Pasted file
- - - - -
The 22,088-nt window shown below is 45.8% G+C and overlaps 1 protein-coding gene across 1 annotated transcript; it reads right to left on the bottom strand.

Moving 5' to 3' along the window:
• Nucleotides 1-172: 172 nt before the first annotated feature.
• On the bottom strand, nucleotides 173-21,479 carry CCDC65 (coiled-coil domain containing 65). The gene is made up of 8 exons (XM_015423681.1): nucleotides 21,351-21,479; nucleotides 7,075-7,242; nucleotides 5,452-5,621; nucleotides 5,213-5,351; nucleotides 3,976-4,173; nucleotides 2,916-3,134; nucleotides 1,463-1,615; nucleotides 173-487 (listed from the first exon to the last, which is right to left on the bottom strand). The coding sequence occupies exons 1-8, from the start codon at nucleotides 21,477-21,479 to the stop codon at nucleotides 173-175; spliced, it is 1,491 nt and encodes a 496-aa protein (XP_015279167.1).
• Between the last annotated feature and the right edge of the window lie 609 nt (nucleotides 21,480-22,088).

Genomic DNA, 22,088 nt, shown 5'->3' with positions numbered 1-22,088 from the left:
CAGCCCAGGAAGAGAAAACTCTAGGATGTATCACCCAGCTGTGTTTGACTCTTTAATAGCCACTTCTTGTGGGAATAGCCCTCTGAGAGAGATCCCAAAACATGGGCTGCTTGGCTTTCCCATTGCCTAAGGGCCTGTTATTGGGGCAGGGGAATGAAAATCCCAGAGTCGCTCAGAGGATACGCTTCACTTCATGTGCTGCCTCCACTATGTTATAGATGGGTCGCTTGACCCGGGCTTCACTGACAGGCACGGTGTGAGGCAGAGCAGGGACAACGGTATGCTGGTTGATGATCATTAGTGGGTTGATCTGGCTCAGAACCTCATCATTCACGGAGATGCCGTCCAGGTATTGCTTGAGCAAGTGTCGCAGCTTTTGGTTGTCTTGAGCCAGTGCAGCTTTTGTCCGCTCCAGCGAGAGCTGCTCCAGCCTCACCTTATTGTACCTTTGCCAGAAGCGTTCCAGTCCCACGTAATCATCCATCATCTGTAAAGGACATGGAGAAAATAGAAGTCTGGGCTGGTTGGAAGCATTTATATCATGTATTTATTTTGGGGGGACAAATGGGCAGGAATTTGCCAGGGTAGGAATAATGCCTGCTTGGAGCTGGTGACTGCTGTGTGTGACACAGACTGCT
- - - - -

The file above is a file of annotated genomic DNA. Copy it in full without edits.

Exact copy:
The 22,088-nt window shown below is 45.8% G+C and overlaps 1 protein-coding gene across 1 annotated transcript; it reads right to left on the bottom strand.

Moving 5' to 3' along the window:
• Nucleotides 1-172: 172 nt before the first annotated feature.
• On the bottom strand, nucleotides 173-21,479 carry CCDC65 (coiled-coil domain containing 65). The gene is made up of 8 exons (XM_015423681.1): nucleotides 21,351-21,479; nucleotides 7,075-7,242; nucleotides 5,452-5,621; nucleotides 5,213-5,351; nucleotides 3,976-4,173; nucleotides 2,916-3,134; nucleotides 1,463-1,615; nucleotides 173-487 (listed from the first exon to the last, which is right to left on the bottom strand). The coding sequence occupies exons 1-8, from the start codon at nucleotides 21,477-21,479 to the stop codon at nucleotides 173-175; spliced, it is 1,491 nt and encodes a 496-aa protein (XP_015279167.1).
• Between the last annotated feature and the right edge of the window lie 609 nt (nucleotides 21,480-22,088).

Genomic DNA, 22,088 nt, shown 5'->3' with positions numbered 1-22,088 from the left:
CAGCCCAGGAAGAGAAAACTCTAGGATGTATCACCCAGCTGTGTTTGACTCTTTAATAGCCACTTCTTGTGGGAATAGCCCTCTGAGAGAGATCCCAAAACATGGGCTGCTTGGCTTTCCCATTGCCTAAGGGCCTGTTATTGGGGCAGGGGAATGAAAATCCCAGAGTCGCTCAGAGGATACGCTTCACTTCATGTGCTGCCTCCACTATGTTATAGATGGGTCGCTTGACCCGGGCTTCACTGACAGGCACGGTGTGAGGCAGAGCAGGGACAACGGTATGCTGGTTGATGATCATTAGTGGGTTGATCTGGCTCAGAACCTCATCATTCACGGAGATGCCGTCCAGGTATTGCTTGAGCAAGTGTCGCAGCTTTTGGTTGTCTTGAGCCAGTGCAGCTTTTGTCCGCTCCAGCGAGAGCTGCTCCAGCCTCACCTTATTGTACCTTTGCCAGAAGCGTTCCAGTCCCACGTAATCATCCATCATCTGTAAAGGACATGGAGAAAATAGAAGTCTGGGCTGGTTGGAAGCATTTATATCATGTATTTATTTTGGGGGGACAAATGGGCAGGAATTTGCCAGGGTAGGAATAATGCCTGCTTGGAGCTGGTGACTGCTGTGTGTGACACAGACTGCT